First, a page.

Ho Beua will soon be handcuffed, loaded onto a U.S. government-chartered plane and banished to a country as foreign to him as the moon.
He was 14 when he and his family arrived in the U.S. as refugees from Cambodia. Within years, he’d be in trouble with the law.
Now a 38-year-old father of three, with his time already served for assault and DUI convictions, Beua is among 1,500 Cambodian criminal offenders in the U.S. being expelled to the Southeast Asian kingdom.
Some Cambodian advocates are trying to halt the deportations, saying the punishment is overly harsh. But immigration officials and groups that favor immigration restrictions insist the government has a right to force out those who’ve blown their chances to stay.
They are being returned in small waves: Beua’s group of about six from the Seattle area will fly to an undisclosed location in the U.S. today before meeting up with other Cambodians who also are being sent back.
And while this region, home to the nation’s third-largest Cambodian population, has seen other such deportations over the past two years, this current group—mostly men in their 20s, some of them parents—is the largest ever expelled at one time.
Memories of violence
Beua’s native Cambodia holds fading but frightening memories—memories of crossing minefields and wading through rivers, past dead bodies, fleeing the murderous Khmer Rouge in the late 1970s.
“I fled that country to get away from Pol Pot. Now they’re taking me back,” Beua said.
His family has distant relatives in Cambodia’s countryside, but no one knows how to contact them. He has no friends there, no job prospects, and no real plan for his life once he arrives.
Once he leaves the U.S., he can never come back.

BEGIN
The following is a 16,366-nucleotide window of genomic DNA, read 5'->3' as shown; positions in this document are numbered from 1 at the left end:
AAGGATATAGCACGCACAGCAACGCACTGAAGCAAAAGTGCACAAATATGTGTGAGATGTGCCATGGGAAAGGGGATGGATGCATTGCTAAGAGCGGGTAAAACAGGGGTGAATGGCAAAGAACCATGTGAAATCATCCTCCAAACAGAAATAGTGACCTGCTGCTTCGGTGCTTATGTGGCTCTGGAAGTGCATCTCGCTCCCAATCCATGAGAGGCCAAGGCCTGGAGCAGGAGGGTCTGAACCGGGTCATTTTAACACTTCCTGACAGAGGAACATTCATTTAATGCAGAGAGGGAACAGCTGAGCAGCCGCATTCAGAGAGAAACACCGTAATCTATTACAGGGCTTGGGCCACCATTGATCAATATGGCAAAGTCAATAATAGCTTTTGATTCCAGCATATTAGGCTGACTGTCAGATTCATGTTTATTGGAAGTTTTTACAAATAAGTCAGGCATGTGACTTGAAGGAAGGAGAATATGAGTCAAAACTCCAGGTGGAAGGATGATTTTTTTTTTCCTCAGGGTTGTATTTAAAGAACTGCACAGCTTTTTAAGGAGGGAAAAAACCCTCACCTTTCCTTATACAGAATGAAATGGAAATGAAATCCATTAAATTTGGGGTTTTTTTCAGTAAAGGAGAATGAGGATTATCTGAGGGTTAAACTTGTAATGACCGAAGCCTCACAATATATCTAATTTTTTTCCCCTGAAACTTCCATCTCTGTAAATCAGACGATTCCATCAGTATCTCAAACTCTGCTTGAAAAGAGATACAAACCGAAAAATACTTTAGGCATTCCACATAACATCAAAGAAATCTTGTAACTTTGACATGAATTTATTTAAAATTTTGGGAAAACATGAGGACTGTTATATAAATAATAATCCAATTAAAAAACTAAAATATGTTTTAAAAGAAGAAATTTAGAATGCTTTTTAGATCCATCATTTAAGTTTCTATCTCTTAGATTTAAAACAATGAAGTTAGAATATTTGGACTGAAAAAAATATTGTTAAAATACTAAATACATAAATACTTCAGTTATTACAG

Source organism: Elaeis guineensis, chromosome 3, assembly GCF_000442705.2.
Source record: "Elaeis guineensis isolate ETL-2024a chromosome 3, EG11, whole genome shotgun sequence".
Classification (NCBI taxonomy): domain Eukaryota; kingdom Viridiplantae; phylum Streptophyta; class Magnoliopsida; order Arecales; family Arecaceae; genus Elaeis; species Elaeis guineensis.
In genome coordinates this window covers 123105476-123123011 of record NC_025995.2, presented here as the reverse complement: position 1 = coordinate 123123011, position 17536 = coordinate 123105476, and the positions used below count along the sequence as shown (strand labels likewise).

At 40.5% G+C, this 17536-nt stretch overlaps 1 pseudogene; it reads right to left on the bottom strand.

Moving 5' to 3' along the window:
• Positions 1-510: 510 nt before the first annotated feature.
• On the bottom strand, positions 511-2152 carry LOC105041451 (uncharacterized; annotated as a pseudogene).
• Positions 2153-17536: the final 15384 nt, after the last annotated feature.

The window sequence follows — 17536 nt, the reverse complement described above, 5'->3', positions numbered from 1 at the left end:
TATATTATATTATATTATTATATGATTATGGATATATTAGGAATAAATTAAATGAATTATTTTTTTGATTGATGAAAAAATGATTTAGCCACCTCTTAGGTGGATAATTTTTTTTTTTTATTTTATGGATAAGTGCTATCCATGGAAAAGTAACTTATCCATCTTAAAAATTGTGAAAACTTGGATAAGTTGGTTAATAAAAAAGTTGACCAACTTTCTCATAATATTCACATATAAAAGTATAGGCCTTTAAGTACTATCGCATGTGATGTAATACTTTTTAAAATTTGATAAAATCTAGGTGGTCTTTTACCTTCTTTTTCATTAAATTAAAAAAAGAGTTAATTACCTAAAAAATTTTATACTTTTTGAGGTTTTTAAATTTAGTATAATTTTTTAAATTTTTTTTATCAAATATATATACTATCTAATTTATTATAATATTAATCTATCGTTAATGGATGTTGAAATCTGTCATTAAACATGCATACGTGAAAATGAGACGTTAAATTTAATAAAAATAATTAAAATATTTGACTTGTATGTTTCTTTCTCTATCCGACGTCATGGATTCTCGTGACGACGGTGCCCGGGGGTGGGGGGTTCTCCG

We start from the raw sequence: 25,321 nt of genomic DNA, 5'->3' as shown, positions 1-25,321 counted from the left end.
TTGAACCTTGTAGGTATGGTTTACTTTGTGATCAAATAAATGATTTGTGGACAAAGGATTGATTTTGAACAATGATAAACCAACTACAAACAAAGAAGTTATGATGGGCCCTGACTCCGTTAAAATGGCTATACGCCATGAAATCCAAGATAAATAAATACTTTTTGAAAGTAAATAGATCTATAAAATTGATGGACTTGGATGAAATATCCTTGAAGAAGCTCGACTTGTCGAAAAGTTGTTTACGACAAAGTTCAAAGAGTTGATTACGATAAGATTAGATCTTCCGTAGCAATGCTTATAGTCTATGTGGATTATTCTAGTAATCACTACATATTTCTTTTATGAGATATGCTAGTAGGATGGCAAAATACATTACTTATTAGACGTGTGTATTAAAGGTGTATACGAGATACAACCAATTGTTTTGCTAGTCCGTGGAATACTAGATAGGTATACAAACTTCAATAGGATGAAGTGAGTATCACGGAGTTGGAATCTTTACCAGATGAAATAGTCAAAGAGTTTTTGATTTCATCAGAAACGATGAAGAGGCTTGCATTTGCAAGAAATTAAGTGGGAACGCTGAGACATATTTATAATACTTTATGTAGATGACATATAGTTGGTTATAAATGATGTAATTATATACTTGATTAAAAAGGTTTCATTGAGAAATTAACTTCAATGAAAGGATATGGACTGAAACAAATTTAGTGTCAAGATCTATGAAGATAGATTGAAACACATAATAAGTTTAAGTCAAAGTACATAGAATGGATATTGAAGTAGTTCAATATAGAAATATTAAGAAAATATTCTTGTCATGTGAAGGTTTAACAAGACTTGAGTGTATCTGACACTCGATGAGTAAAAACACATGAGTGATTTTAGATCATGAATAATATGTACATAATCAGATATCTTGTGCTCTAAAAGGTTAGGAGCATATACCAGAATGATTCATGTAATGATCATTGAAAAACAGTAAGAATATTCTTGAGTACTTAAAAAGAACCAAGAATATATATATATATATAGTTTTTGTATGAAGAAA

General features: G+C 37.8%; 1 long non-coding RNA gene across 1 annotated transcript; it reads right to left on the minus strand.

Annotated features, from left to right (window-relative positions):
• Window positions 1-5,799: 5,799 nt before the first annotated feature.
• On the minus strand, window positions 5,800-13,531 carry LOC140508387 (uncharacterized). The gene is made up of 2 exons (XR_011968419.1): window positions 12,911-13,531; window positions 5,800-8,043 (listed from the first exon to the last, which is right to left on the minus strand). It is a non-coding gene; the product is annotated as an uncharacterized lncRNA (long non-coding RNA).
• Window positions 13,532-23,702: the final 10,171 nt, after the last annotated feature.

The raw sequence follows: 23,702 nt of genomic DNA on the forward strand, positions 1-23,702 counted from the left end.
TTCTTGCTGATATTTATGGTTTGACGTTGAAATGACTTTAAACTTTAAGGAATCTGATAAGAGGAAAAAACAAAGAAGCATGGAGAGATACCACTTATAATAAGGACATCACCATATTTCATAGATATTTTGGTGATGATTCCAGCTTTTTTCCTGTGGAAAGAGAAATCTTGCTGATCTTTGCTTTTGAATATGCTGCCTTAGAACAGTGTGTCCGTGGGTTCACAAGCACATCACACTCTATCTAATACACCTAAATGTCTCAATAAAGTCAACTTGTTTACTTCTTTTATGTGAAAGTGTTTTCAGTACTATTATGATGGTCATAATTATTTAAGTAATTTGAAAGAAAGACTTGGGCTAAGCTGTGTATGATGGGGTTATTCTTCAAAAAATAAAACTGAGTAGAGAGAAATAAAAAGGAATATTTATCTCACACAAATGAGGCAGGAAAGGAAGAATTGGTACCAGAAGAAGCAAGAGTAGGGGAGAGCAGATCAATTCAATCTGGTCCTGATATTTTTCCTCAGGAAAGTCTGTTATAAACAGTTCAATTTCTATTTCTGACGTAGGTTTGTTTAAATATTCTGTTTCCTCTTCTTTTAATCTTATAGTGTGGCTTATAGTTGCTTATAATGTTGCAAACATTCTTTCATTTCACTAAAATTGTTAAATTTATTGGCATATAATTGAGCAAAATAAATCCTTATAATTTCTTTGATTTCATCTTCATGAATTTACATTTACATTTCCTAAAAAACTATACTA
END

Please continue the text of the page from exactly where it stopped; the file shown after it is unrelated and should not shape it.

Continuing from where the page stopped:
Earlier this week, only days after he’d received the telephone call about his deportation, Beua sat at a dining-room table in a Mountlake Terrace apartment he rents with his fiancée, surrounded by his family.
Frequently in trouble with the law, in and out of jail, Beua is no saint. He and his family admit that. But being exiled to a country that so profoundly changed all their lives is also something they can’t comprehend.
“What will I do?” he asked. “I’ll be lost there. My parents are here, and they’re getting old. They’ll die without me seeing them again.”
Whether for criminal offense or their illegal status, people of all nationalities are expelled from the U.S. all the time.
But the story of the Cambodians is different, somehow, because as refugees they did not voluntarily leave their homeland.
Most were babies or young children when they came to the U.S., and some believe that because they were victims of the Indochina war, the U.S. government owes them something.
“These families have suffered far too much to be traumatized all over again by the very country that was supposed to give them a safe haven,” said Jay Stansell, a federal public defender with extensive ties to the Cambodian community.
“I think it’s unconscionable to split any of these families, particularly in the case of Southeast Asians, where the creation of refugees had so much to do with U.S. foreign policy at that time.”
Jack Martin, special-projects director with the Federation for American Immigration Reform (FAIR) in Washington, D.C., said refugees who commit crimes shouldn’t expect special treatment.
“Like any other immigrants in this country, refugees are taken in as guests until such time as they become citizens,” Martin said.
“It is a legitimate function of the government to expel those who abuse their status by committing crimes.”
As a refugee, Beua was entitled to permanent residency but neglected to seek citizenship, which would have saved him the fate he now faces.
His residency has actually been in jeopardy since 1996, when the U.S. expanded deportable crimes to include offenses such as domestic violence, drunken driving and shoplifting, and drew a large number of noncitizen immigrant offenders into the net.
The law was made retroactive, too, meaning someone who had already served time for offenses committed before the law passed could still face deportation. But initially, those new rules didn’t apply to Cambodians. Because their country lacked repatriation with the U.S., immigration authorities had no place to deport them to.